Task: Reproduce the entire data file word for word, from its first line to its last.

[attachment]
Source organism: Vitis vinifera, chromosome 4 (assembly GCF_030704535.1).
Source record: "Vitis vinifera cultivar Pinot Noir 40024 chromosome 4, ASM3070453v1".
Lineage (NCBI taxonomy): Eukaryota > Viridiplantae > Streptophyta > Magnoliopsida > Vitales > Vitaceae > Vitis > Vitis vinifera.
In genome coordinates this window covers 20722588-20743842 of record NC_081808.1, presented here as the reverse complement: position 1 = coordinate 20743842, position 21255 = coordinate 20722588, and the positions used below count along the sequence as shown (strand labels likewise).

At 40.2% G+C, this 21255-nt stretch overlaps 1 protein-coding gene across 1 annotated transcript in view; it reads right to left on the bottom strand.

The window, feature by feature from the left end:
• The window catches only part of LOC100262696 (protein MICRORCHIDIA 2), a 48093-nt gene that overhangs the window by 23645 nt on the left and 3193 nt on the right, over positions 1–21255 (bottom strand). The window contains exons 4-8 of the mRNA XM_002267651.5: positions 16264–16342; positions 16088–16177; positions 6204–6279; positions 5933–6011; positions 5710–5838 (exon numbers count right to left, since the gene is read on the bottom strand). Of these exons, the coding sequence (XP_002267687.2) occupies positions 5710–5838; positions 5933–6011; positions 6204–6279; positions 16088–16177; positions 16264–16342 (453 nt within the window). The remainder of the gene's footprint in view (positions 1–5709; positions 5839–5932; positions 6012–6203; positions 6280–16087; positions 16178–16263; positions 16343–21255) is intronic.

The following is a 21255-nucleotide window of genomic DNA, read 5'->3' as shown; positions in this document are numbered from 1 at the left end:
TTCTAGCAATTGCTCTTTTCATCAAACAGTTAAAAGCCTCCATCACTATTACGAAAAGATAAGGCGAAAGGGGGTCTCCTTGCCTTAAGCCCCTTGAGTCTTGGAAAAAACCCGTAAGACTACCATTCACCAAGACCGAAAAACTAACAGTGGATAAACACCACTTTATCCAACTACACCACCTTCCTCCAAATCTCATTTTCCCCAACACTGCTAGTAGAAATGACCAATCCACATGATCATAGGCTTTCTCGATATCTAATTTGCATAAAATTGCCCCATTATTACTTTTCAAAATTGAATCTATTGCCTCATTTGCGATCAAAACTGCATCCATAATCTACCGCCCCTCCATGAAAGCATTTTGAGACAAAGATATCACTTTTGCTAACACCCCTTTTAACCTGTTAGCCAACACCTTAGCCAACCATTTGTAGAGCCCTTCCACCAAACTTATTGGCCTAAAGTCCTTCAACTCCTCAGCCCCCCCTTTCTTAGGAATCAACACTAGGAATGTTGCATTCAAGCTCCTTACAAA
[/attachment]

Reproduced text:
Source organism: Vitis vinifera, chromosome 4 (assembly GCF_030704535.1).
Source record: "Vitis vinifera cultivar Pinot Noir 40024 chromosome 4, ASM3070453v1".
Lineage (NCBI taxonomy): Eukaryota > Viridiplantae > Streptophyta > Magnoliopsida > Vitales > Vitaceae > Vitis > Vitis vinifera.
In genome coordinates this window covers 20722588-20743842 of record NC_081808.1, presented here as the reverse complement: position 1 = coordinate 20743842, position 21255 = coordinate 20722588, and the positions used below count along the sequence as shown (strand labels likewise).

At 40.2% G+C, this 21255-nt stretch overlaps 1 protein-coding gene across 1 annotated transcript in view; it reads right to left on the bottom strand.

The window, feature by feature from the left end:
• The window catches only part of LOC100262696 (protein MICRORCHIDIA 2), a 48093-nt gene that overhangs the window by 23645 nt on the left and 3193 nt on the right, over positions 1–21255 (bottom strand). The window contains exons 4-8 of the mRNA XM_002267651.5: positions 16264–16342; positions 16088–16177; positions 6204–6279; positions 5933–6011; positions 5710–5838 (exon numbers count right to left, since the gene is read on the bottom strand). Of these exons, the coding sequence (XP_002267687.2) occupies positions 5710–5838; positions 5933–6011; positions 6204–6279; positions 16088–16177; positions 16264–16342 (453 nt within the window). The remainder of the gene's footprint in view (positions 1–5709; positions 5839–5932; positions 6012–6203; positions 6280–16087; positions 16178–16263; positions 16343–21255) is intronic.

The following is a 21255-nucleotide window of genomic DNA, read 5'->3' as shown; positions in this document are numbered from 1 at the left end:
TTCTAGCAATTGCTCTTTTCATCAAACAGTTAAAAGCCTCCATCACTATTACGAAAAGATAAGGCGAAAGGGGGTCTCCTTGCCTTAAGCCCCTTGAGTCTTGGAAAAAACCCGTAAGACTACCATTCACCAAGACCGAAAAACTAACAGTGGATAAACACCACTTTATCCAACTACACCACCTTCCTCCAAATCTCATTTTCCCCAACACTGCTAGTAGAAATGACCAATCCACATGATCATAGGCTTTCTCGATATCTAATTTGCATAAAATTGCCCCATTATTACTTTTCAAAATTGAATCTATTGCCTCATTTGCGATCAAAACTGCATCCATAATCTACCGCCCCTCCATGAAAGCATTTTGAGACAAAGATATCACTTTTGCTAACACCCCTTTTAACCTGTTAGCCAACACCTTAGCCAACCATTTGTAGAGCCCTTCCACCAAACTTATTGGCCTAAAGTCCTTCAACTCCTCAGCCCCCCCTTTCTTAGGAATCAACACTAGGAATGTTGCATTCAAGCTCCTTACAAA